Digital nomading — when remote workers travel and work at the same time — is clearly something that has piqued the curiosity of many remote workers, but long-term nomading hasn’t seemed to fully catch on. A total of 43% of respondents said they spend 10% or less of their time traveling while working remotely.
How Companies Are Thinking About Remote Work in 2018
Since so much of the workforce is employed by a company and not self-employed, companies can and will play a key role in the future of remote work. Even one organization starting to make strides in this area can greatly impact the future.
We were lucky to hear from many entrepreneurs and business owners in our State of Remote Work survey, and it was interesting to see how these leaders saw remote work fitting into their company vision. For many, remote work was a central part from day one.
Among survey respondents who run their own companies, 88% had always intended to support remote work.
Hubstaff, a company that helps others hire remote talent, is an excellent example of this. CEO Dave Nevogt says: “Since the very beginning I knew that working remotely made sense for me. I was more productive and creative because of it, and I wanted to build a team that operated in the same way.”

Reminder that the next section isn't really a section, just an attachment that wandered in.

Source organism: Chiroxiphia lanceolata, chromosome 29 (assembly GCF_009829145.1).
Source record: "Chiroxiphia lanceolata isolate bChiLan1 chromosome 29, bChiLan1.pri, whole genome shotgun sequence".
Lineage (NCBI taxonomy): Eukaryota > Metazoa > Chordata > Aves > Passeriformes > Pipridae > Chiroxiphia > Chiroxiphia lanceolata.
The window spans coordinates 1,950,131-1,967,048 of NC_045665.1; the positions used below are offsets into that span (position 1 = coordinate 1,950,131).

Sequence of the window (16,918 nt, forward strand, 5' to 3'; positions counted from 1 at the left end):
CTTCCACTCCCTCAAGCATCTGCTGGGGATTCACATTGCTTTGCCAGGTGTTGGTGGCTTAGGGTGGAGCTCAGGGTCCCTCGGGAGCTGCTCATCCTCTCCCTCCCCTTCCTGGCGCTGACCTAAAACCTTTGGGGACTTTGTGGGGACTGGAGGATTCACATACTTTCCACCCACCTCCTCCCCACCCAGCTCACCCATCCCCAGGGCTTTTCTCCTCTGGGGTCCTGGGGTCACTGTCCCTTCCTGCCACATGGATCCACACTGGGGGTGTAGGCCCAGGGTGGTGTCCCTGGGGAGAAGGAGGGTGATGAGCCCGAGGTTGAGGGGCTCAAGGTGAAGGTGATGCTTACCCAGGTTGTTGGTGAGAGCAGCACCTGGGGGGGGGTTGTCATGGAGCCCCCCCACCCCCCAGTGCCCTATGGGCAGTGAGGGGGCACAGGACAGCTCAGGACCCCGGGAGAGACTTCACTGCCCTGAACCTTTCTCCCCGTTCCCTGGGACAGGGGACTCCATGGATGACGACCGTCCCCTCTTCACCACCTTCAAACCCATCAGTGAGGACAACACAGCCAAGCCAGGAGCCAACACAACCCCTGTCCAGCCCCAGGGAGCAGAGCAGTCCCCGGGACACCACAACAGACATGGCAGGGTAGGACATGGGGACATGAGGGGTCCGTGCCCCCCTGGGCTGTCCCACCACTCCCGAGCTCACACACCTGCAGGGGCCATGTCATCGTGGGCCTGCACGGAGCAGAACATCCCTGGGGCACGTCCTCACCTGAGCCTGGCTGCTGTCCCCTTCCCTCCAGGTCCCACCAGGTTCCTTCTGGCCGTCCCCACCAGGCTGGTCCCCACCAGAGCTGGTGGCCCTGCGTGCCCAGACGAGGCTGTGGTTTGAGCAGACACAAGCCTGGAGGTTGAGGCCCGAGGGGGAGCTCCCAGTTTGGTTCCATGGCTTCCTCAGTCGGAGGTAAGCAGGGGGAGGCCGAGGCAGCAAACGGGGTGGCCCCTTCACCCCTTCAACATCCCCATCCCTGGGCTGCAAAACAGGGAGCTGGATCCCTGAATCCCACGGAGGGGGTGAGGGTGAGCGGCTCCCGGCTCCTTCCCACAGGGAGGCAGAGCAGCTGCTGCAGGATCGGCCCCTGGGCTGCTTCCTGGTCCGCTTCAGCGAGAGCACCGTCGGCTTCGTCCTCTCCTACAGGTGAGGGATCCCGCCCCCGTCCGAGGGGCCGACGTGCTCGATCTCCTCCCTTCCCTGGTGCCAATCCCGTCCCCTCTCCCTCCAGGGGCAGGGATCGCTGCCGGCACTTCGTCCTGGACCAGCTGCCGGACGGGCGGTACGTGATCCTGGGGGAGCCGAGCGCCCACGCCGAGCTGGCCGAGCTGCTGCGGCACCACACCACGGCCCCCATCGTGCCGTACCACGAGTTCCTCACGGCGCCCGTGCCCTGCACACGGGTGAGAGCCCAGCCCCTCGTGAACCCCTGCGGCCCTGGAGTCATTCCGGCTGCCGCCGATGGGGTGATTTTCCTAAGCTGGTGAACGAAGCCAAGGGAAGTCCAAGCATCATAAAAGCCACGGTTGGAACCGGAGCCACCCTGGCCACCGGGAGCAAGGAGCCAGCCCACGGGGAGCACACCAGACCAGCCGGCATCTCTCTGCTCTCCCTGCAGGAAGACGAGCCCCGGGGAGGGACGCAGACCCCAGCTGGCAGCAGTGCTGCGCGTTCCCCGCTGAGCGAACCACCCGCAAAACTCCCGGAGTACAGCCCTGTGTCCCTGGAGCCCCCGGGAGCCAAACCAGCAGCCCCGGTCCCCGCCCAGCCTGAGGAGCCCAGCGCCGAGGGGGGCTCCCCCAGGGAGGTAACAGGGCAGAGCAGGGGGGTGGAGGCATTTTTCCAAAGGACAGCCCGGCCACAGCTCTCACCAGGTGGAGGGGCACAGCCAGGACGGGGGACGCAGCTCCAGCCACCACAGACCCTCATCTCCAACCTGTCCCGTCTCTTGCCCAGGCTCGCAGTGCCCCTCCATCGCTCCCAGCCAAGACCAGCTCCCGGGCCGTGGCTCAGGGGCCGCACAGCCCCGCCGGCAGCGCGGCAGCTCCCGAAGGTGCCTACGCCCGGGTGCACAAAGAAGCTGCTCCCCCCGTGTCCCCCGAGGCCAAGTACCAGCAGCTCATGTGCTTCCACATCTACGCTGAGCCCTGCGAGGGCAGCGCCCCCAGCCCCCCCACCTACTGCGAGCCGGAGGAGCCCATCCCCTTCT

Remote work also has many benefits to offer organizations. Dave mentions the cost and balance that remote work affords both businesses and employees. “The reason we were able to build a bootstrapped software company is because we could hire the best global talent available at the rates we could afford to pay, allowing us to grow the business with the revenue. We were also able to build a business without sacrificing work/life balance. I am able to spend time with my family and friends, enjoy hobbies, and travel all while running a remote team of 30+ people.”
There are also benefits for employee retention. “It’s clear to me that remote employees stay longer, work harder, and offer better ROI over co-located employees. The freedom to work from when and where you want is one of the most desired benefits employees have — it helps us keep our attrition rates low. We’re just six years old and the majority of the original team we hired continues to work with Hubstaff.” This is something we’ve seen at Buffer as well with a retention rate of 91%.